I recently taught my Conservation Biology students about this concept and had them use data from the BirdNET-pi network to do some calculations. BirdNET-pi is an artificial intelligence system used at PixCams and Saint Vincent College to identify bird species by their calls and songs in real-time as the sounds are picked up by microphones. It creates a summary grid for each day, showing what hours each species of bird was detected. As an example, today’s summary for the BirdNET-pi station near the Saint Vincent College campus shows that Blue Jays were detected 211 times today. That doesn’t mean we have 211 individual jays, though. The same bird(s) are calling over and over. Therefore, we can’t have an exact count of individuals from these sound data. The students and I got around this by assuming that the more often jay sounds were heard, the more jays were present. Using the hourly breakdown of sound detections, Blue Jays were detected around 7am, 8am, 10am, 11am, 12pm, and 3pm. We counted that as six birds. It’s far from perfect, but it was good enough for a class exercise. The students then made counts like this for all bird species detected over the last seven days.

Winnie Palmer Nature Reserve at Saint Vincent College

Species Richness at Winnie Palmer Nature Reserve was 22 unique bird species.

There were 199 hourly blocks when at least one of these 22 species was calling. But how often did each bird species call? Were those 199 hours dominated by Northern Cardinals with only a few calls from the other 21 species? This can be answered by using an equation called Simpson’s Diversity Index. It is a measure of species evenness.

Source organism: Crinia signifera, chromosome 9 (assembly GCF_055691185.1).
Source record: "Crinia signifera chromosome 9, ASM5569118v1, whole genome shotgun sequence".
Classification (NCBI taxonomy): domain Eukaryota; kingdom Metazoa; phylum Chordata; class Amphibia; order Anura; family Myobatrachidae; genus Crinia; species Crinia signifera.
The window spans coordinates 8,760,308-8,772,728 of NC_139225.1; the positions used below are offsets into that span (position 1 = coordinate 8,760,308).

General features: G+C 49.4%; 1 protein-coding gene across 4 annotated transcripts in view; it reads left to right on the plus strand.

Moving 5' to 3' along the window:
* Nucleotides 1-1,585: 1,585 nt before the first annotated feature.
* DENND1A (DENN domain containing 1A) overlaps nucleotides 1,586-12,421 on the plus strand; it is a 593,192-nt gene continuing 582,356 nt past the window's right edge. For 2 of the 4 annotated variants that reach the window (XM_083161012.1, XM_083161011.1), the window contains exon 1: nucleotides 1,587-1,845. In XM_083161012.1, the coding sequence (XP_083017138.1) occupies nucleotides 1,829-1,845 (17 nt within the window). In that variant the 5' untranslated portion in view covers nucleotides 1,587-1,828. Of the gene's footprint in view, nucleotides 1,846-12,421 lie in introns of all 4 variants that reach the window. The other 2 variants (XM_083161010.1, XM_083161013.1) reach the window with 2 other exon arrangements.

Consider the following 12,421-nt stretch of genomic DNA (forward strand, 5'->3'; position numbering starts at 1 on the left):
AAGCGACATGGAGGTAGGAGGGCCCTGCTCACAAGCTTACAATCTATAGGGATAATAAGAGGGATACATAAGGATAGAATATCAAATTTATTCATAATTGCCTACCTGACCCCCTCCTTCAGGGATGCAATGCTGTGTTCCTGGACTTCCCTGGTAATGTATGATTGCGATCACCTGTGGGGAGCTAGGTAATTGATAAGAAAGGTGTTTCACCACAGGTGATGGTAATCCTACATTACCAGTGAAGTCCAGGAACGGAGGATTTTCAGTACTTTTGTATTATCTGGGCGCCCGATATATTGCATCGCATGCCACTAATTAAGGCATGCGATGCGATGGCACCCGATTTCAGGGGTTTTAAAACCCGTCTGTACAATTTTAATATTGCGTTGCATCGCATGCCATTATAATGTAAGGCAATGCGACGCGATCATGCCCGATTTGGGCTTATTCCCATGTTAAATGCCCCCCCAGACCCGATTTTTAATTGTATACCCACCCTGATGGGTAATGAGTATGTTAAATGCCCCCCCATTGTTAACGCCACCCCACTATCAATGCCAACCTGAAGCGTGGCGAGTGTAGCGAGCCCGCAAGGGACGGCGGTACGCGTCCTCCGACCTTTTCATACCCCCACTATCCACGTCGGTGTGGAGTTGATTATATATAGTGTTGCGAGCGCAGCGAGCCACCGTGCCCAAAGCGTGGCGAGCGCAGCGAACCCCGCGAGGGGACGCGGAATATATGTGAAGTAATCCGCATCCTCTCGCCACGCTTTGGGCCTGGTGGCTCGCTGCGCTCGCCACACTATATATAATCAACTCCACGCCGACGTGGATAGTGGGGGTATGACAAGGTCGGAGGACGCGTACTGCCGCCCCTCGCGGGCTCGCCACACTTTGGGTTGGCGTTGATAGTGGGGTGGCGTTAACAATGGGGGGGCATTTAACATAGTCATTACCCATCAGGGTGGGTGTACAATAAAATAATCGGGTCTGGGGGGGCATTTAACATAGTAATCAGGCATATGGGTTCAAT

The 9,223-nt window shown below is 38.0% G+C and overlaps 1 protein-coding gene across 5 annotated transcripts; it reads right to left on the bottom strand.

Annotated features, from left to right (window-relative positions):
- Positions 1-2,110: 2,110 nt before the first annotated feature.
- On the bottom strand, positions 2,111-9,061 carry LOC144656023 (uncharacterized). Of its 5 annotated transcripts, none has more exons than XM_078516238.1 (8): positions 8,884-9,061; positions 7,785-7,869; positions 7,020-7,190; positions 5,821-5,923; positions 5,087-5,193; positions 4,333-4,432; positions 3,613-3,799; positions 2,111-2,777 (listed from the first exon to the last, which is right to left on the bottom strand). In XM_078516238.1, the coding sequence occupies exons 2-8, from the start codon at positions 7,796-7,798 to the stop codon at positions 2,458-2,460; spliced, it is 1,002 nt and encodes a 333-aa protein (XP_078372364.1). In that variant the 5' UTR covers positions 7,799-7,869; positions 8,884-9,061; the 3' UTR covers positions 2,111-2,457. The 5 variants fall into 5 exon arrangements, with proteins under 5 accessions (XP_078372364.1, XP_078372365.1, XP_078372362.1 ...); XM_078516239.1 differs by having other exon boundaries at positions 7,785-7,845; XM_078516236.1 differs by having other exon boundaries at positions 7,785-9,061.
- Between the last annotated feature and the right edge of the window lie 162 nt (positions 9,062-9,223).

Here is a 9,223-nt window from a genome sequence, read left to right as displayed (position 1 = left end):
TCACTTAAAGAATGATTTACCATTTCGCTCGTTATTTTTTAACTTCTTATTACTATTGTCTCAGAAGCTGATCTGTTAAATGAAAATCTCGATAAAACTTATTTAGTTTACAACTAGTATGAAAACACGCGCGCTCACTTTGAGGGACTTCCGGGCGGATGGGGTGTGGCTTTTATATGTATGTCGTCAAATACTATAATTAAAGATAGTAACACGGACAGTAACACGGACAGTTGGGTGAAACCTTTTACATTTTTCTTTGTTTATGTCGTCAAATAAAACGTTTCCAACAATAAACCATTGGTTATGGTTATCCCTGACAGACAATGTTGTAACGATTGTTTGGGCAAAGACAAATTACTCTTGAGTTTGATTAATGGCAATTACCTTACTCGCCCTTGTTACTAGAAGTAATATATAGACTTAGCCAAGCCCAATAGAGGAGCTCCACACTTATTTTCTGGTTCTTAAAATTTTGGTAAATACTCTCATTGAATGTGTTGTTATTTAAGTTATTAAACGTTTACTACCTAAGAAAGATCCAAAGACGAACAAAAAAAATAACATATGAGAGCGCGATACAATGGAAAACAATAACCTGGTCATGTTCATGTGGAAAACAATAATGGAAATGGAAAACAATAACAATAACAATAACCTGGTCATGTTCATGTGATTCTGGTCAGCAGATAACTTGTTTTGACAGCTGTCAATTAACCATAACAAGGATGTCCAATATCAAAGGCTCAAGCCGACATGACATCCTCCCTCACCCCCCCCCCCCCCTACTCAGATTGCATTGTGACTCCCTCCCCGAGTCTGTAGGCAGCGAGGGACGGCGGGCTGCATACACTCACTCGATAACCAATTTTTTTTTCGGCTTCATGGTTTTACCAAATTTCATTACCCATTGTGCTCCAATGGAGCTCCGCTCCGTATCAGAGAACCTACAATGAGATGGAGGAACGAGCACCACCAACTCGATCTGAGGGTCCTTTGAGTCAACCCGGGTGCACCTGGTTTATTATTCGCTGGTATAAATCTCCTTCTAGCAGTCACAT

The Simpson’s Diversity Index calculation used the 199 observations and 22 species to determine that a random draw of 2 observations from those 199 would retrieve two different species 83% of the time. This is a relatively high degree of species evenness (100% is the highest possible value). It suggests that our bird populations at WPNR are not dominated by any single species.

My students weren’t done.  I asked them to do the same analysis on the data from a different BirdNET-pi station, in Vienna, Virginia. I chose the Virginia location because I knew the bird species present there would be similar to our collection of birds here in Pennsylvania. It was a better comparison to make than to a dataset from Germany, for example.

Vienna, Virginia

Species Richness in Vienna was 16 species. Not to be competitive or anything, but…YAY, OUR CAMPUS HAS MORE SPECIES than those folks in Virginia!!!!

But remember, the stability of a community is not wholly dependent on the number of unique species, but rather how each one is represented. The species evenness for the Vienna site was 85%, making their community of birds just as stable and resistant against disturbance as ours. So let’s celebrate that. It’s good news. I wouldn’t wish a low evenness score on anyone.



There are shortcomings to this procedure for calculating species richness and evenness from the BirdNET-pi dataset, but I think it holds promise. As more of these devices come online, biologists can use them to pinpoint areas of high species diversity. Such areas around the country and around the world should be protected to ensure the continued existence of life on Earth. I know this sounds extreme, but the value of biological diversity is significant: it leads to fewer impacts from disease, pests, invasive species, storms, floods, fires, pollution, climate change and other disasters.


Credit: Animated image is generated by DALL-E artificial intelligence graphics.

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3 months ago